1918 - 1995
©1995, George J. Irwin. All rights reserved.

It bore the engraved number “1918,” and numerous other spray-painted designs added many years later. Cast in concrete, it was merely a small passageway for pedestrians. It literally allowed movement between Lakeshore Boulevard and the shore of Lake Ontario; both within the boundaries of Durand Eastman Park. But figuratively, it was a passageway back through time.

Back in the days when a trip to Sea Breeze or Charlotte Beach was a major excursion from the center of Rochester, that excursion was made by train. The Rome, Watertown and Ogdensburg Railroad, more popularly known, for a long forgotten reason, as the “Hojack Line,” once spanned the east to west length of what is now Durand Eastman Park. A lengthy earthen fill provided a level footing across the up and down landscape that glaciers had carved out centuries before; this allowed the steam trains to chug along the sometimes swampy shoreline with minimal effort, but blocked access to the big lake itself. So, as part of the construction of the embankment, or, perhaps, as an afterthought, the passageway was built in 1918. This was the time in which cast concrete became a choice of construction engineers-- particularly for railroad bridges, where it was practical. My limited research tells me that the passageway was set down where it was, at the east end of the park, because there was a trolley line there as well as the steam railroad.

With the coming of the use of the concrete for another purpose-- highway building-- the railroad trains that pounded over the passageway steamed into oblivion, and the rails fixed along the embankment fell into rusty, forlorn solitude. As the iron horse faded from Durand Eastman Park, Lakeshore Boulevard was paved along a parallel path; still not at its full scenic potential as long as the man-made barrier stood between it and the waves of the big lake.

Eventually, what was left of the steel rails and wooden ties was pulled up by the corporate successor of the Hojack Line, and only the long thin earthen fill remained to receive the seeds of nearby grasses and trees and the footprints of deer, rabbits and other lake watchers. Then, sometime in the 1980’s, the western half of the embankment was removed, leaving only the eastern portion and its 1918 concrete artifact. Even so, it was still not difficult to imagine a Hojack summer excursion stuffed with overheated passengers, steaming over the passageway toward the promise of relief in the waters of the big lake-- or, perhaps, a nearby concession stand.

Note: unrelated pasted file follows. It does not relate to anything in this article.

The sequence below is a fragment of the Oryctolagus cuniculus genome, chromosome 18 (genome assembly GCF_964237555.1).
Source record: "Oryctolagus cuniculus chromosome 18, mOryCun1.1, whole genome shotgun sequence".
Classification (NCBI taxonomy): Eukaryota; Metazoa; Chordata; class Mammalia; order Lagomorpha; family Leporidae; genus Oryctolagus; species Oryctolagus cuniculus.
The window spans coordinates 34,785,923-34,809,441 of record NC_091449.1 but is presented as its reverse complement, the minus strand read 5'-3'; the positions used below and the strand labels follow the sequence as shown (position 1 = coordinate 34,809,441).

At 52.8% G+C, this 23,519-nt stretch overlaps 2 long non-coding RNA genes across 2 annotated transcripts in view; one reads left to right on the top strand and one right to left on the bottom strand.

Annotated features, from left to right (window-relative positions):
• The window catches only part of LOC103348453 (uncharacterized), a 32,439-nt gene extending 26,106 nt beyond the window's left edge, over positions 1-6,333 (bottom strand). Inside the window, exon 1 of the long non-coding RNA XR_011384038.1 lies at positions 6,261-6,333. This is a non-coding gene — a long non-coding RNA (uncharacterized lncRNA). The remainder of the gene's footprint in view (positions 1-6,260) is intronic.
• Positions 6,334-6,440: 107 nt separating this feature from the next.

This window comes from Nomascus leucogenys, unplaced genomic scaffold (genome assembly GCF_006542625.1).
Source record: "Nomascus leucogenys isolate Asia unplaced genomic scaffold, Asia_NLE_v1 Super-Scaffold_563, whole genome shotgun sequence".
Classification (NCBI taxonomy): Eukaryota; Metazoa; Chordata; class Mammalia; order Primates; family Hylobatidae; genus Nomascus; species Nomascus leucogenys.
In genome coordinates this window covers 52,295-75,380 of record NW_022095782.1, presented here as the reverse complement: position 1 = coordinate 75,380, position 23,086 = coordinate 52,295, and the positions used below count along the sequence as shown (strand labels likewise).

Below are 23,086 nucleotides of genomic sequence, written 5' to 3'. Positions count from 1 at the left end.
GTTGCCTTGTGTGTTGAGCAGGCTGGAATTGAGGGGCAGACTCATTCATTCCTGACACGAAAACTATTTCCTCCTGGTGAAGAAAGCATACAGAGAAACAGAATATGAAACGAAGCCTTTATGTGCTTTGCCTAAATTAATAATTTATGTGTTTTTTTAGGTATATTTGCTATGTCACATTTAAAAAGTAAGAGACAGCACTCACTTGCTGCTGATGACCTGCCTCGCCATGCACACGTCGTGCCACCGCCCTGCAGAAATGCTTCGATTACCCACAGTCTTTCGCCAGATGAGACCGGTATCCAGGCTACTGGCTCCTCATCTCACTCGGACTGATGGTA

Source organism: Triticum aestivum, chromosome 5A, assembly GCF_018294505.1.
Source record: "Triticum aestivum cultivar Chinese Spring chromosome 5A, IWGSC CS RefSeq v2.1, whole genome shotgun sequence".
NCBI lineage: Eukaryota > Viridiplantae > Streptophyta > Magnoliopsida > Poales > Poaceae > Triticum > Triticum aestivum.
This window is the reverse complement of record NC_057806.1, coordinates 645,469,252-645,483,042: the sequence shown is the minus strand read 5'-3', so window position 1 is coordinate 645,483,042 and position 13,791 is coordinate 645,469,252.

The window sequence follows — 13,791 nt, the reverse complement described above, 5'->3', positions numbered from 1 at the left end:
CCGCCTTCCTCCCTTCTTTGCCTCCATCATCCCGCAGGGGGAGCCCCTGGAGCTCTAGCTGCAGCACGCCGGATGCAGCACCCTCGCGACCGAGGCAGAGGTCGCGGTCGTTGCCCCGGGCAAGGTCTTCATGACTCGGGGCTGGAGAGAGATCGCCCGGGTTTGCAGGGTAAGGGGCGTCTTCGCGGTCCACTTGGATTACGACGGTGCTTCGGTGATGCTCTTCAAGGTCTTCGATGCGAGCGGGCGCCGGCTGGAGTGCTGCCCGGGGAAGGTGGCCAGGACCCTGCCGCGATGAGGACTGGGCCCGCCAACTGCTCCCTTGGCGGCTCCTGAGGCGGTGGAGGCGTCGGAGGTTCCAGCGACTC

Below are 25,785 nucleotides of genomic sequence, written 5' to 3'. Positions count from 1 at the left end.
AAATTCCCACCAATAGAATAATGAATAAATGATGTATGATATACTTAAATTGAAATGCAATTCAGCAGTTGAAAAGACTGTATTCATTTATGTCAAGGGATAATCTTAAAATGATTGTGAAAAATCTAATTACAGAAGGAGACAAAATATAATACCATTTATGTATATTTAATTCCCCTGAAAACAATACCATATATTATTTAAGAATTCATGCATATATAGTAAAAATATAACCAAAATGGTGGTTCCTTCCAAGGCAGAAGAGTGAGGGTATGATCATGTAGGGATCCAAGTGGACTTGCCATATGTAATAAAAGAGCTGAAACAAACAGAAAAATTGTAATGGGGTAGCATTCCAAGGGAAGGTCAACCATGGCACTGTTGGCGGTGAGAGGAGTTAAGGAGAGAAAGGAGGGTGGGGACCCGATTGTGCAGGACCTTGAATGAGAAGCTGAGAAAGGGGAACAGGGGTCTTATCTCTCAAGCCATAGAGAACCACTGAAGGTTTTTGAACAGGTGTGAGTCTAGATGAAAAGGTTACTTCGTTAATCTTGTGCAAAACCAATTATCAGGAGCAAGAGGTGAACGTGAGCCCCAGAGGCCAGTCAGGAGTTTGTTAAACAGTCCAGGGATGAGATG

It is gone now. In the summer of 1995, it was decided that the passageway which had stood guard for 77 years should be removed to enable a wider, more generous view of the shoreline. Bulldozers and backhoes and dump trucks clambered in, and in the space of three or four weeks erased the last vestige of the Hojack Line embankment in Durand Eastman Park, as well as the trees and plants that had exercised squatters’ rights upon it. Then, one day, the concrete was gone as well. Judging by the large misshapen fragments of cement and stone that remained about the site for a time, it looked as though the past had put up one last good fight.

Special thanks to William Least Heat Moon, the author of, among other works, Blue Highways, PrairyErth and River Horse-- which I highly recommend to you. This installment was written in 1995, as part of a writing seminar I took that was given by Bill. The experience restarted my creative engine... just as my wife said it would. Bill, may your idiosyncratic detail never stray far from your notepad!